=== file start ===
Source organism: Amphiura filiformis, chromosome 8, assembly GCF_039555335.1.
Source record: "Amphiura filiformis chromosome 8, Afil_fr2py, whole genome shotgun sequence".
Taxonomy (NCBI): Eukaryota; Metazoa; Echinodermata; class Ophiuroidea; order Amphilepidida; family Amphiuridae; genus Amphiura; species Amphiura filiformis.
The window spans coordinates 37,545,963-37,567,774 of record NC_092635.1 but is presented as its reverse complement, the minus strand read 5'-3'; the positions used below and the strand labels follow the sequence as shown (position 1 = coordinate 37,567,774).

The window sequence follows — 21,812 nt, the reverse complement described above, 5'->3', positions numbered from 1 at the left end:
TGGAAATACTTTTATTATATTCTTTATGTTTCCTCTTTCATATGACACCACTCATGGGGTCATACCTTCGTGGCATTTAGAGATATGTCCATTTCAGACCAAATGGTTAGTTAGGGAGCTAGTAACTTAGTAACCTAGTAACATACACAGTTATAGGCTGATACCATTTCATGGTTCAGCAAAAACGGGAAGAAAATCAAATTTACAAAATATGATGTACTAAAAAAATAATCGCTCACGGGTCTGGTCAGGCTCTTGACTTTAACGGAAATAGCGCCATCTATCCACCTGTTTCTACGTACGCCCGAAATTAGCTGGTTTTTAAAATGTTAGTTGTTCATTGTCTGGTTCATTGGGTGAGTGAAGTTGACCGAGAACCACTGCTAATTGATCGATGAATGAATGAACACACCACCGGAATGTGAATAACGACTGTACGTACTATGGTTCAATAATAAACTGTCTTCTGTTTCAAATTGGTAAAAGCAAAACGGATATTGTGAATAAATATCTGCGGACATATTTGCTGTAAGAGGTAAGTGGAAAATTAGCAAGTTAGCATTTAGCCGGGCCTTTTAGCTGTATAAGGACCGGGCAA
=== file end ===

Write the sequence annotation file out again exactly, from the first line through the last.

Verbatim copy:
Source organism: Amphiura filiformis, chromosome 8, assembly GCF_039555335.1.
Source record: "Amphiura filiformis chromosome 8, Afil_fr2py, whole genome shotgun sequence".
Taxonomy (NCBI): Eukaryota; Metazoa; Echinodermata; class Ophiuroidea; order Amphilepidida; family Amphiuridae; genus Amphiura; species Amphiura filiformis.
The window spans coordinates 37,545,963-37,567,774 of record NC_092635.1 but is presented as its reverse complement, the minus strand read 5'-3'; the positions used below and the strand labels follow the sequence as shown (position 1 = coordinate 37,567,774).

The window sequence follows — 21,812 nt, the reverse complement described above, 5'->3', positions numbered from 1 at the left end:
TGGAAATACTTTTATTATATTCTTTATGTTTCCTCTTTCATATGACACCACTCATGGGGTCATACCTTCGTGGCATTTAGAGATATGTCCATTTCAGACCAAATGGTTAGTTAGGGAGCTAGTAACTTAGTAACCTAGTAACATACACAGTTATAGGCTGATACCATTTCATGGTTCAGCAAAAACGGGAAGAAAATCAAATTTACAAAATATGATGTACTAAAAAAATAATCGCTCACGGGTCTGGTCAGGCTCTTGACTTTAACGGAAATAGCGCCATCTATCCACCTGTTTCTACGTACGCCCGAAATTAGCTGGTTTTTAAAATGTTAGTTGTTCATTGTCTGGTTCATTGGGTGAGTGAAGTTGACCGAGAACCACTGCTAATTGATCGATGAATGAATGAACACACCACCGGAATGTGAATAACGACTGTACGTACTATGGTTCAATAATAAACTGTCTTCTGTTTCAAATTGGTAAAAGCAAAACGGATATTGTGAATAAATATCTGCGGACATATTTGCTGTAAGAGGTAAGTGGAAAATTAGCAAGTTAGCATTTAGCCGGGCCTTTTAGCTGTATAAGGACCGGGCAA